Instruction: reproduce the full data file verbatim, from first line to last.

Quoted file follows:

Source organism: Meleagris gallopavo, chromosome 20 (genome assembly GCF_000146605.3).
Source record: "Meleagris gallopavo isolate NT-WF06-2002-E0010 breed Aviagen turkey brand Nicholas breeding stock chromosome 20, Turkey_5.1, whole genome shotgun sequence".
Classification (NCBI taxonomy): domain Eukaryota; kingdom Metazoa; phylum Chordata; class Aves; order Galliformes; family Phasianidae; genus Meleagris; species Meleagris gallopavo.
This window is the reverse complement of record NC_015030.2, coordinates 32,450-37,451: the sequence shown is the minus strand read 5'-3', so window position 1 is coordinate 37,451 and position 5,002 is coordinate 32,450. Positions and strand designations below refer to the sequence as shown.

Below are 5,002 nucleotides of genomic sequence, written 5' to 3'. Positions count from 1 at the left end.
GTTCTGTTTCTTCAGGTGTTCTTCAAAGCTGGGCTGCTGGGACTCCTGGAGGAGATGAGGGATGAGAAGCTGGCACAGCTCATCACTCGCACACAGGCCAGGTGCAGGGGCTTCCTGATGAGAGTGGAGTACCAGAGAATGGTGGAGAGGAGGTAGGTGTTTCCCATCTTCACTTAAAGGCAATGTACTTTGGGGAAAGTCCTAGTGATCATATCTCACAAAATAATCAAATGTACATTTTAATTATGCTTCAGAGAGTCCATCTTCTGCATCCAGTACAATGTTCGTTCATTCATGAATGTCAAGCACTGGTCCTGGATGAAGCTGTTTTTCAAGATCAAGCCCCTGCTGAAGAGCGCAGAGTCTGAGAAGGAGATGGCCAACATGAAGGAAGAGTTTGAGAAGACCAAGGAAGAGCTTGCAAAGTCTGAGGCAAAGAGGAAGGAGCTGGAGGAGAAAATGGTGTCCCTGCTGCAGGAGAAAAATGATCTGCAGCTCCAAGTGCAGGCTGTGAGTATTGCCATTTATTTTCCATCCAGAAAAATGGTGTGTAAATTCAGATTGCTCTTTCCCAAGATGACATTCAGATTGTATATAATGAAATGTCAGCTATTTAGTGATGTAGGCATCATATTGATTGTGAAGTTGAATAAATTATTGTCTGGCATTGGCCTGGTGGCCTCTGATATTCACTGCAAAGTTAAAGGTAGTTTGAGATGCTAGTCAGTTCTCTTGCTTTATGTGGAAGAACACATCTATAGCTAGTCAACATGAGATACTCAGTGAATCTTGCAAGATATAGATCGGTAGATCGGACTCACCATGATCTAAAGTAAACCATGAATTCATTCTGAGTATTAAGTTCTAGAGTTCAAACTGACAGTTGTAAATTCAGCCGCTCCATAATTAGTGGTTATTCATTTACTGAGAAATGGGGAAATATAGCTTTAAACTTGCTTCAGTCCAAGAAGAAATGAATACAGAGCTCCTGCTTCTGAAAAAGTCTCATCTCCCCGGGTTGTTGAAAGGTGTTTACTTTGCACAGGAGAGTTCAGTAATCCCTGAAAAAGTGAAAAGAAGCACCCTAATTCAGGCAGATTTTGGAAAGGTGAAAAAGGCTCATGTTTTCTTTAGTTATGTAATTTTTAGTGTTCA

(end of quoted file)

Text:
Source organism: Meleagris gallopavo, chromosome 20 (genome assembly GCF_000146605.3).
Source record: "Meleagris gallopavo isolate NT-WF06-2002-E0010 breed Aviagen turkey brand Nicholas breeding stock chromosome 20, Turkey_5.1, whole genome shotgun sequence".
Classification (NCBI taxonomy): domain Eukaryota; kingdom Metazoa; phylum Chordata; class Aves; order Galliformes; family Phasianidae; genus Meleagris; species Meleagris gallopavo.
This window is the reverse complement of record NC_015030.2, coordinates 32,450-37,451: the sequence shown is the minus strand read 5'-3', so window position 1 is coordinate 37,451 and position 5,002 is coordinate 32,450. Positions and strand designations below refer to the sequence as shown.

Below are 5,002 nucleotides of genomic sequence, written 5' to 3'. Positions count from 1 at the left end.
GTTCTGTTTCTTCAGGTGTTCTTCAAAGCTGGGCTGCTGGGACTCCTGGAGGAGATGAGGGATGAGAAGCTGGCACAGCTCATCACTCGCACACAGGCCAGGTGCAGGGGCTTCCTGATGAGAGTGGAGTACCAGAGAATGGTGGAGAGGAGGTAGGTGTTTCCCATCTTCACTTAAAGGCAATGTACTTTGGGGAAAGTCCTAGTGATCATATCTCACAAAATAATCAAATGTACATTTTAATTATGCTTCAGAGAGTCCATCTTCTGCATCCAGTACAATGTTCGTTCATTCATGAATGTCAAGCACTGGTCCTGGATGAAGCTGTTTTTCAAGATCAAGCCCCTGCTGAAGAGCGCAGAGTCTGAGAAGGAGATGGCCAACATGAAGGAAGAGTTTGAGAAGACCAAGGAAGAGCTTGCAAAGTCTGAGGCAAAGAGGAAGGAGCTGGAGGAGAAAATGGTGTCCCTGCTGCAGGAGAAAAATGATCTGCAGCTCCAAGTGCAGGCTGTGAGTATTGCCATTTATTTTCCATCCAGAAAAATGGTGTGTAAATTCAGATTGCTCTTTCCCAAGATGACATTCAGATTGTATATAATGAAATGTCAGCTATTTAGTGATGTAGGCATCATATTGATTGTGAAGTTGAATAAATTATTGTCTGGCATTGGCCTGGTGGCCTCTGATATTCACTGCAAAGTTAAAGGTAGTTTGAGATGCTAGTCAGTTCTCTTGCTTTATGTGGAAGAACACATCTATAGCTAGTCAACATGAGATACTCAGTGAATCTTGCAAGATATAGATCGGTAGATCGGACTCACCATGATCTAAAGTAAACCATGAATTCATTCTGAGTATTAAGTTCTAGAGTTCAAACTGACAGTTGTAAATTCAGCCGCTCCATAATTAGTGGTTATTCATTTACTGAGAAATGGGGAAATATAGCTTTAAACTTGCTTCAGTCCAAGAAGAAATGAATACAGAGCTCCTGCTTCTGAAAAAGTCTCATCTCCCCGGGTTGTTGAAAGGTGTTTACTTTGCACAGGAGAGTTCAGTAATCCCTGAAAAAGTGAAAAGAAGCACCCTAATTCAGGCAGATTTTGGAAAGGTGAAAAAGGCTCATGTTTTCTTTAGTTATGTAATTTTTAGTGTTCA